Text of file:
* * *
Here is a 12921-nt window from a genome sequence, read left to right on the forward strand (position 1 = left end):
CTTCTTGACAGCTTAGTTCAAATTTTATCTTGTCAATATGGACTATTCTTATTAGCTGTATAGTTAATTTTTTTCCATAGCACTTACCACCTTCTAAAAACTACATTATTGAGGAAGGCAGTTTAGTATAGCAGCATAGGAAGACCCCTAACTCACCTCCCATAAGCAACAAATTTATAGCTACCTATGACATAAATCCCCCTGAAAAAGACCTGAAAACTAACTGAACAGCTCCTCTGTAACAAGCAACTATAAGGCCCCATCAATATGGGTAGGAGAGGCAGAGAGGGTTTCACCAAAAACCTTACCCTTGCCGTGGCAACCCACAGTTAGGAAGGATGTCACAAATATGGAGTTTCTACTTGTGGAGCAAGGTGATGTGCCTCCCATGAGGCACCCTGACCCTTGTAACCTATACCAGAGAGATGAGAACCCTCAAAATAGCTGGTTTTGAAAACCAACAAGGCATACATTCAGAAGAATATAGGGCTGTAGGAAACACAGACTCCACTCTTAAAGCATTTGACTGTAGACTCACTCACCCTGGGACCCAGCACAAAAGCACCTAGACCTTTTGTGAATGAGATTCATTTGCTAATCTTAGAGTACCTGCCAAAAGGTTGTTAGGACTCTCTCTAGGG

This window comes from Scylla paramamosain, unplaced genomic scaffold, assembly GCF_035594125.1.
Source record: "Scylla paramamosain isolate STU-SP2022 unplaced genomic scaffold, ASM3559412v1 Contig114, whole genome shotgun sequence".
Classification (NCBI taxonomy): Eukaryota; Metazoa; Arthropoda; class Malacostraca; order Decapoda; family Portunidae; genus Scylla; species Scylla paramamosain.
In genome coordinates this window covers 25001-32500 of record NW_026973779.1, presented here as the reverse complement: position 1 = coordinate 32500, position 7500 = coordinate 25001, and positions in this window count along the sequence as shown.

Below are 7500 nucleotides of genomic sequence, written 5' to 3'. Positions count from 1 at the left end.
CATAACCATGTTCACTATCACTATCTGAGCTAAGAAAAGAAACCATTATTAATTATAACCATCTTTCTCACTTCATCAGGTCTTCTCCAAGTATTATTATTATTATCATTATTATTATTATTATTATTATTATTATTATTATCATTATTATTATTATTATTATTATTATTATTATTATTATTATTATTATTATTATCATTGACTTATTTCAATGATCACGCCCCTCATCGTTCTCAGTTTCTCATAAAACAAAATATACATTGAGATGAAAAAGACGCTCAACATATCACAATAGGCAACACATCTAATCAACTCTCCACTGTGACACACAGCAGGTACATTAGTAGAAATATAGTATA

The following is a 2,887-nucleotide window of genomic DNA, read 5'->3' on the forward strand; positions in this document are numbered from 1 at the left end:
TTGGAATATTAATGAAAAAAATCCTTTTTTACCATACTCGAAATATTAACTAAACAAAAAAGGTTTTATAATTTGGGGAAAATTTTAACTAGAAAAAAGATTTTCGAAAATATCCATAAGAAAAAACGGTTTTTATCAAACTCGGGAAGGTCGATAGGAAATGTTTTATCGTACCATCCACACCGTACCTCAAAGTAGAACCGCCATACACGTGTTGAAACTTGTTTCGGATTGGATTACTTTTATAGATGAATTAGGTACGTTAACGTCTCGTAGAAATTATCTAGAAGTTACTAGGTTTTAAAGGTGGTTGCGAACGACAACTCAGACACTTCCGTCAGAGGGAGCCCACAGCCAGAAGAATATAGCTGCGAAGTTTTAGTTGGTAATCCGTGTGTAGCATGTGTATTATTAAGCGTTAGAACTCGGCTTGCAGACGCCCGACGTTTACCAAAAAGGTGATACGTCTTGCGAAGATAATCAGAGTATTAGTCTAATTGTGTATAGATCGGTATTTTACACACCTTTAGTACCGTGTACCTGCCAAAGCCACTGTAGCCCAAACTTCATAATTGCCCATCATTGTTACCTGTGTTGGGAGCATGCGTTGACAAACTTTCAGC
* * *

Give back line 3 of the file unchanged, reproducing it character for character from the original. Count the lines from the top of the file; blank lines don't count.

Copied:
This window comes from Scylla paramamosain, unplaced genomic scaffold, assembly GCF_035594125.1.